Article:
The event ended with a live presentation from John Chambers and other Cisco executives as well as a recognition ceremony. Sales leaders were recognized and received awards and special insignia’s that will be attached to their profiles and email signatures to constantly expand their recognition. Finally, there were the prize winners for people who had racked up the most points participating and contributing to the meeting as well as for the winner of the alternate reality game.

Here is a little summary of some of the stats that Cisco shared with us:

  • 88 hours of consecutive sessions crossing 24 time zones
  • More than 13,000 active players of “The Threshold”, alternate reality game
  • More than 8,000 participants in group chat within the Chat Zone
  • More than 9,500 playing GSX mini games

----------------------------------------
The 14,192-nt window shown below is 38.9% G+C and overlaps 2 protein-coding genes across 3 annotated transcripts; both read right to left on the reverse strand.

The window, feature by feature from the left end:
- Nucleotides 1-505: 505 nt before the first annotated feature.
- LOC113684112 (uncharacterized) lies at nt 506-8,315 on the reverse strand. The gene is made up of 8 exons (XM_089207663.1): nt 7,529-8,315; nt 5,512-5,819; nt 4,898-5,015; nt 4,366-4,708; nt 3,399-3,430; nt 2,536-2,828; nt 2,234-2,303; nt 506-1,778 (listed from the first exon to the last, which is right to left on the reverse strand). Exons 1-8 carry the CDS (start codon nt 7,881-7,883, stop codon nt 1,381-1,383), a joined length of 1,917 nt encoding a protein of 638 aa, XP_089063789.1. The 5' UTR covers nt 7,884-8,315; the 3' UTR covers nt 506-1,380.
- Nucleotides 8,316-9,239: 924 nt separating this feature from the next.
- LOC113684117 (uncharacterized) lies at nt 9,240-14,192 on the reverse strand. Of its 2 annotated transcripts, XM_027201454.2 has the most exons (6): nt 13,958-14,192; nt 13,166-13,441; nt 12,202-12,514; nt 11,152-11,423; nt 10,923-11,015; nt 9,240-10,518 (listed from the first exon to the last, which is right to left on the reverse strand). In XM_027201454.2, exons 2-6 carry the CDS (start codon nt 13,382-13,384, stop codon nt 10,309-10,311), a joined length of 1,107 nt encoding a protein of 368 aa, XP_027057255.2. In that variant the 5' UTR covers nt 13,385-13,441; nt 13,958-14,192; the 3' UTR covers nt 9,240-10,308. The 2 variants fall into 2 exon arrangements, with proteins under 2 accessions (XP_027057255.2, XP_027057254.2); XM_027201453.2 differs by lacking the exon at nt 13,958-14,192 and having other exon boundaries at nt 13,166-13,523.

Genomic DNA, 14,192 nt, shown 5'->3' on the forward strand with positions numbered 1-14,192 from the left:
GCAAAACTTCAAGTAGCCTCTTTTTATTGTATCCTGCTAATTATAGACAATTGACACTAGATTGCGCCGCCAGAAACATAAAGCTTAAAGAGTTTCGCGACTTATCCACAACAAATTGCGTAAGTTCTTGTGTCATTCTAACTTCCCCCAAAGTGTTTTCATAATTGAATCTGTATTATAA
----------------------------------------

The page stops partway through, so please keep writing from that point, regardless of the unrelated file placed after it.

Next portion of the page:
• 90% cost savings
  • Content satisfaction scores comparative to previous events

Aftershocks from Cisco GSX –New Roadmaps to Business Value from Virtual Events

Cisco, one of the founding fathers of the Internet, is now weighing in on new ideas for how companies can reap big business value from virtual events and meetings. This might just be the tipping point in the emergence of virtual meetings and events as a business-critical tool for today’s companies. Vance McCarthy an analyst for the Virtual Edge Institute says the new model of vendor/customer collaboration, along with the immense scale of the GSX event will open new options, blueprints and roadmaps for a range of businesses – from F100 firms all the way to smaller SMBs.

In fact, he predicts that the impact of virtual event collaborations such as GSX may resemble what happened as eCommerce matured from Amazon to $10-a-month shopping carts. “In the early days of ecommerce, not everyone understood what the impact might be from an Amazon or an eBay, especially as there were technology pieces missing and the user experience wasn’t always perfect,” said McCarthy. “History shows that the companies that won the e-commerce fight were the ones that first embraced e-commerce as a core part of their business model, not the ones who waited to sign up for a web-based shopping cart years later for $10 bucks a month. Executives need to embrace the idea at the highest levels of the company now. ”